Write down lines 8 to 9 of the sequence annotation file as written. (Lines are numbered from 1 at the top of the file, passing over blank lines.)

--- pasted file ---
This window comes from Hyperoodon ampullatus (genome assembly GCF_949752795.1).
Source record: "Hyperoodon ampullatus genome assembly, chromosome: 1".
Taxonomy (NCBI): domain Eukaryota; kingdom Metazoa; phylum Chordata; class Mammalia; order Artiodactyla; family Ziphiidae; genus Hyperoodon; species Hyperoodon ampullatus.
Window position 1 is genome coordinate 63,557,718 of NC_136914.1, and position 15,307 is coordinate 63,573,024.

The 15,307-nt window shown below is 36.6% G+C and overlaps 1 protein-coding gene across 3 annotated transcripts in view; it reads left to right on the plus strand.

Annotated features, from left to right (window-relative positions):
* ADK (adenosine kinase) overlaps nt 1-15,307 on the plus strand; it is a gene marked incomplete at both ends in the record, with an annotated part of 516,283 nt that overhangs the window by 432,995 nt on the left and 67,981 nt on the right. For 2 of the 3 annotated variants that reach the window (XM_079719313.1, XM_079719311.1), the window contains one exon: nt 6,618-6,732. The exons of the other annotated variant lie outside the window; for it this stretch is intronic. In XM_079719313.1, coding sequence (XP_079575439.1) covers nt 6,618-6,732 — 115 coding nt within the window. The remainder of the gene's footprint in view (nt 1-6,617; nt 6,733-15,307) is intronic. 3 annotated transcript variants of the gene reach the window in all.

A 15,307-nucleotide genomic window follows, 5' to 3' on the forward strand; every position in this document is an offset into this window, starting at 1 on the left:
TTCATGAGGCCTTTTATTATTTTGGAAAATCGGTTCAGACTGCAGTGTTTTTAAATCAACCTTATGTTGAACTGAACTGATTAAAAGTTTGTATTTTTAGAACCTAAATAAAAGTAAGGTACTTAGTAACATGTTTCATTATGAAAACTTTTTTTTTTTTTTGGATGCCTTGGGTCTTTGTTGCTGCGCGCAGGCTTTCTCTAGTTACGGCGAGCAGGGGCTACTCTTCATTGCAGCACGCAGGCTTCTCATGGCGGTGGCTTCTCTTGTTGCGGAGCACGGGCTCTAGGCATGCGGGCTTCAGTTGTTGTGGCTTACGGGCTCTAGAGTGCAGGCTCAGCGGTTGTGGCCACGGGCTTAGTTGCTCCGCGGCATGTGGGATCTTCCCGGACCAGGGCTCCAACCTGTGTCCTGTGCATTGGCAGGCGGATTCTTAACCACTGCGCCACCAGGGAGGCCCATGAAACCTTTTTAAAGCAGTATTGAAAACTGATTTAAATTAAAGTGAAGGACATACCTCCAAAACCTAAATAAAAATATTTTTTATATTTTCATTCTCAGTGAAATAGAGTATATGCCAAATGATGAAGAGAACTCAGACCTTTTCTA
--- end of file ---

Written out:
A 15,307-nucleotide genomic window follows, 5' to 3' on the forward strand; every position in this document is an offset into this window, starting at 1 on the left:
TTCATGAGGCCTTTTATTATTTTGGAAAATCGGTTCAGACTGCAGTGTTTTTAAATCAACCTTATGTTGAACTGAACTGATTAAAAGTTTGTATTTTTAGAACCTAAATAAAAGTAAGGTACTTAGTAACATGTTTCATTATGAAAACTTTTTTTTTTTTTTGGATGCCTTGGGTCTTTGTTGCTGCGCGCAGGCTTTCTCTAGTTACGGCGAGCAGGGGCTACTCTTCATTGCAGCACGCAGGCTTCTCATGGCGGTGGCTTCTCTTGTTGCGGAGCACGGGCTCTAGGCATGCGGGCTTCAGTTGTTGTGGCTTACGGGCTCTAGAGTGCAGGCTCAGCGGTTGTGGCCACGGGCTTAGTTGCTCCGCGGCATGTGGGATCTTCCCGGACCAGGGCTCCAACCTGTGTCCTGTGCATTGGCAGGCGGATTCTTAACCACTGCGCCACCAGGGAGGCCCATGAAACCTTTTTAAAGCAGTATTGAAAACTGATTTAAATTAAAGTGAAGGACATACCTCCAAAACCTAAATAAAAATATTTTTTATATTTTCATTCTCAGTGAAATAGAGTATATGCCAAATGATGAAGAGAACTCAGACCTTTTCTA